solareclipse-1

11 Minutes, 8 Seconds – Longest Solar Eclipse of the Millennium

You crazy party animals and sun worshippers – especially all of you in Africa and Asia – probably saw the latest solar phenomenon just on Friday.  The longest annular solar eclipse in the last 1,000 years occurred yesterday, turning the sun literally into a “burning ring of fire.”

“Hey Jim, what is an annular solar eclipse?”

Well, wonderful JimOnLight.com readers, when a solar eclipse is annular, it means that the sun has a big object right in the middle of it, creating what appears to be a ring.  Most of the middle of the sun gets blocked, creating a darkness and lowered temperatures for the duration of the eclipse.  This one, which won’t be exceeded until at least December 23, 3043 (at which point I will be dust) lasted for 11 minutes and 8 seconds – a record for this millennium.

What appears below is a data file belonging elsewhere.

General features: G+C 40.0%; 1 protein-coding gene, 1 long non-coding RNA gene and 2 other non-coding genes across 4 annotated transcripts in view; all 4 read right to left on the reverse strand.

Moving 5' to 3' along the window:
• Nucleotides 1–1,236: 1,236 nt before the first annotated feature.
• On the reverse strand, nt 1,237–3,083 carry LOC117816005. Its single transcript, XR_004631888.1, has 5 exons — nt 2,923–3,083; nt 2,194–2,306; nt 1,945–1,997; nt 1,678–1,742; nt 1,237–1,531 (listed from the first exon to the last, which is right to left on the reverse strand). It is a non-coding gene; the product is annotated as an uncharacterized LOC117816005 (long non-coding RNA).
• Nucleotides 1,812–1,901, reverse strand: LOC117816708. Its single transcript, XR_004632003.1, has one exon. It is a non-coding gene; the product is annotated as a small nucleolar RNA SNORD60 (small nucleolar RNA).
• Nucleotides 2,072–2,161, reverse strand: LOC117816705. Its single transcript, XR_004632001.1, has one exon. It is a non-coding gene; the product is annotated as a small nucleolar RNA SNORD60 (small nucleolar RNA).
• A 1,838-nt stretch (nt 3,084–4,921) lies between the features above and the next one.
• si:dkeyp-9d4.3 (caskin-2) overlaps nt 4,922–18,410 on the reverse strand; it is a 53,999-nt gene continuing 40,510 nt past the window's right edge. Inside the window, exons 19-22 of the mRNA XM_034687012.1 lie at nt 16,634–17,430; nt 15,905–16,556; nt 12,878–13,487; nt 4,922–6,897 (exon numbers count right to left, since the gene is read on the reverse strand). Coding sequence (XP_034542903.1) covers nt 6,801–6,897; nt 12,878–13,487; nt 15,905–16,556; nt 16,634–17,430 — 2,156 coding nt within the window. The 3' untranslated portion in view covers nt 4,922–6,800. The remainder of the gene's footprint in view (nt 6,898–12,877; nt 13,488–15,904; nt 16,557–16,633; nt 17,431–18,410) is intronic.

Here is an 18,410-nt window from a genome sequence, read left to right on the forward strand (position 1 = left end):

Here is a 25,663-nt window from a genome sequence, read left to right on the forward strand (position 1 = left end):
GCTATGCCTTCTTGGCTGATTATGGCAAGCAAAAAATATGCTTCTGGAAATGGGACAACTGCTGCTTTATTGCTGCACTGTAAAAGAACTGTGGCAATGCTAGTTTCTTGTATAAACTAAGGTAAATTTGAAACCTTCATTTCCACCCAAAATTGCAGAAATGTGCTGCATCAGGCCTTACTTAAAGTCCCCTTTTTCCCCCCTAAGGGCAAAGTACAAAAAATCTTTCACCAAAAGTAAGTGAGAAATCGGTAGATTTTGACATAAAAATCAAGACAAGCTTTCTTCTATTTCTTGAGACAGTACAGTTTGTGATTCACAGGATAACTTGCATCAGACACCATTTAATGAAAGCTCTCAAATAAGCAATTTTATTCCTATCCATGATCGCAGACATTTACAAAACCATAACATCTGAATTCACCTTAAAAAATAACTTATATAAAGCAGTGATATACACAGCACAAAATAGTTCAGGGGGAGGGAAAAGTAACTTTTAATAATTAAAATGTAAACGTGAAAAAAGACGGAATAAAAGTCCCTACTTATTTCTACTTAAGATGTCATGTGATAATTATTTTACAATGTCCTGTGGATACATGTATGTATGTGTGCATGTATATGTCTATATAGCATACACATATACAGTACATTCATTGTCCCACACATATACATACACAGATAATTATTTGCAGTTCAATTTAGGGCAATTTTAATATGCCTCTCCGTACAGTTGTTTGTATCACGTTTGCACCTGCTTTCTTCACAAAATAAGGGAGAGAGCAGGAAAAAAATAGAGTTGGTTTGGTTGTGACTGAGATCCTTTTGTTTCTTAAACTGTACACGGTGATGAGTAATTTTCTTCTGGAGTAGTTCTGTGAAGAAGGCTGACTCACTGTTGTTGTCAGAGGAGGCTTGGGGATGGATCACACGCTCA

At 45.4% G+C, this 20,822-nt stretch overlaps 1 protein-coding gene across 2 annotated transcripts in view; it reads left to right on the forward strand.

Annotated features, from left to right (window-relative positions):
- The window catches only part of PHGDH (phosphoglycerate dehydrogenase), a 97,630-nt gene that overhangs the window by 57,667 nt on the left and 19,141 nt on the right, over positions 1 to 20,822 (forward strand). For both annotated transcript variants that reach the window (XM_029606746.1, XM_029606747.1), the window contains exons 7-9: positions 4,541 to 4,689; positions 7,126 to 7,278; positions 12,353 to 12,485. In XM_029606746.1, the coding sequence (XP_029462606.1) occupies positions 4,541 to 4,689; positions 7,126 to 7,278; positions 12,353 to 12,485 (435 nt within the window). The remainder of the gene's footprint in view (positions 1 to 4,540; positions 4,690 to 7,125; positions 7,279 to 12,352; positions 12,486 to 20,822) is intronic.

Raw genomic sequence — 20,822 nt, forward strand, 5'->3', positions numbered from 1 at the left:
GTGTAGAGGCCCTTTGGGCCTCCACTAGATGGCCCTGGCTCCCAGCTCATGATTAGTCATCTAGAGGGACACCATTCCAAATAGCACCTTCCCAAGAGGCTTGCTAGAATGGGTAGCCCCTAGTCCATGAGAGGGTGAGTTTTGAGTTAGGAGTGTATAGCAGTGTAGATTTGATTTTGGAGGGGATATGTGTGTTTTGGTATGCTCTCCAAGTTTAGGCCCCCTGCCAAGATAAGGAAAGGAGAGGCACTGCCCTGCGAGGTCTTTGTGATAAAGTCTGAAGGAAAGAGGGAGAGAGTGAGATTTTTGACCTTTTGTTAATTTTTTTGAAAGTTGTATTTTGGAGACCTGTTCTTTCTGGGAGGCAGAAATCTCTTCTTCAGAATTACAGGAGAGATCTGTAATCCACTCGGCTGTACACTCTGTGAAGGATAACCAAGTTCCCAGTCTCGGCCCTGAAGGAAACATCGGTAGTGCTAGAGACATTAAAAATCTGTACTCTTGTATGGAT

People in the Maldives, Myanmar, and China got to see great views of it – Eastern Europe, the Middle East, and Africa got a partial eclipse.  I actually had to look up the Maldives, because I thought it was something you stick in a salad.

Check out a video, followed by images from a post at Huffington Post below:

solareclipse-1

solareclipse-2

solareclipse-3

solareclipse-4

solareclipse-5

solareclipse-6